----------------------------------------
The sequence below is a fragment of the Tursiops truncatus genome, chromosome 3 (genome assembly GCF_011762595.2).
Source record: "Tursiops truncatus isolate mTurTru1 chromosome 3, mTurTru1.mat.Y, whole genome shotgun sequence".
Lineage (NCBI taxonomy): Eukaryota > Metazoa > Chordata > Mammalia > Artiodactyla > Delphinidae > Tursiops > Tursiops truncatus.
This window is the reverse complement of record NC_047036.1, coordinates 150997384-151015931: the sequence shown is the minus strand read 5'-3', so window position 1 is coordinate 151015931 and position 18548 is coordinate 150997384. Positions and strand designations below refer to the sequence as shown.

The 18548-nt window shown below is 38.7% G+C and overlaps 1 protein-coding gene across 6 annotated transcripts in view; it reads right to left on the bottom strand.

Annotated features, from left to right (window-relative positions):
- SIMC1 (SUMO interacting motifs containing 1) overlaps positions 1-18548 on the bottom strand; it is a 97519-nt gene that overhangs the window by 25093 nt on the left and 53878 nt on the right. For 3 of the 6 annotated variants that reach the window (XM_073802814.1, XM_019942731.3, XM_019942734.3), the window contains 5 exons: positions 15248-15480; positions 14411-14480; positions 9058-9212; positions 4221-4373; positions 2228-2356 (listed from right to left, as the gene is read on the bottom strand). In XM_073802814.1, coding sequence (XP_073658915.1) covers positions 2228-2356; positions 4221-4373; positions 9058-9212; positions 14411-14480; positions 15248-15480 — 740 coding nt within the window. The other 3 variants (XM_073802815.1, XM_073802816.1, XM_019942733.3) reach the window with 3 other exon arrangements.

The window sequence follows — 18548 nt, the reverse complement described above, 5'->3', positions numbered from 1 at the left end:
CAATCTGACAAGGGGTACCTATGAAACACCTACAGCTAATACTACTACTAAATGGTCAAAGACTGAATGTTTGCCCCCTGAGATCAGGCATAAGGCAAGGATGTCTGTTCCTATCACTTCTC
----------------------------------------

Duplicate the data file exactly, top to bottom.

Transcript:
The sequence below is a fragment of the Tursiops truncatus genome, chromosome 3 (genome assembly GCF_011762595.2).
Source record: "Tursiops truncatus isolate mTurTru1 chromosome 3, mTurTru1.mat.Y, whole genome shotgun sequence".
Lineage (NCBI taxonomy): Eukaryota > Metazoa > Chordata > Mammalia > Artiodactyla > Delphinidae > Tursiops > Tursiops truncatus.
This window is the reverse complement of record NC_047036.1, coordinates 150997384-151015931: the sequence shown is the minus strand read 5'-3', so window position 1 is coordinate 151015931 and position 18548 is coordinate 150997384. Positions and strand designations below refer to the sequence as shown.

The 18548-nt window shown below is 38.7% G+C and overlaps 1 protein-coding gene across 6 annotated transcripts in view; it reads right to left on the bottom strand.

Annotated features, from left to right (window-relative positions):
- SIMC1 (SUMO interacting motifs containing 1) overlaps positions 1-18548 on the bottom strand; it is a 97519-nt gene that overhangs the window by 25093 nt on the left and 53878 nt on the right. For 3 of the 6 annotated variants that reach the window (XM_073802814.1, XM_019942731.3, XM_019942734.3), the window contains 5 exons: positions 15248-15480; positions 14411-14480; positions 9058-9212; positions 4221-4373; positions 2228-2356 (listed from right to left, as the gene is read on the bottom strand). In XM_073802814.1, coding sequence (XP_073658915.1) covers positions 2228-2356; positions 4221-4373; positions 9058-9212; positions 14411-14480; positions 15248-15480 — 740 coding nt within the window. The other 3 variants (XM_073802815.1, XM_073802816.1, XM_019942733.3) reach the window with 3 other exon arrangements.

The window sequence follows — 18548 nt, the reverse complement described above, 5'->3', positions numbered from 1 at the left end:
CAATCTGACAAGGGGTACCTATGAAACACCTACAGCTAATACTACTACTAAATGGTCAAAGACTGAATGTTTGCCCCCTGAGATCAGGCATAAGGCAAGGATGTCTGTTCCTATCACTTCTC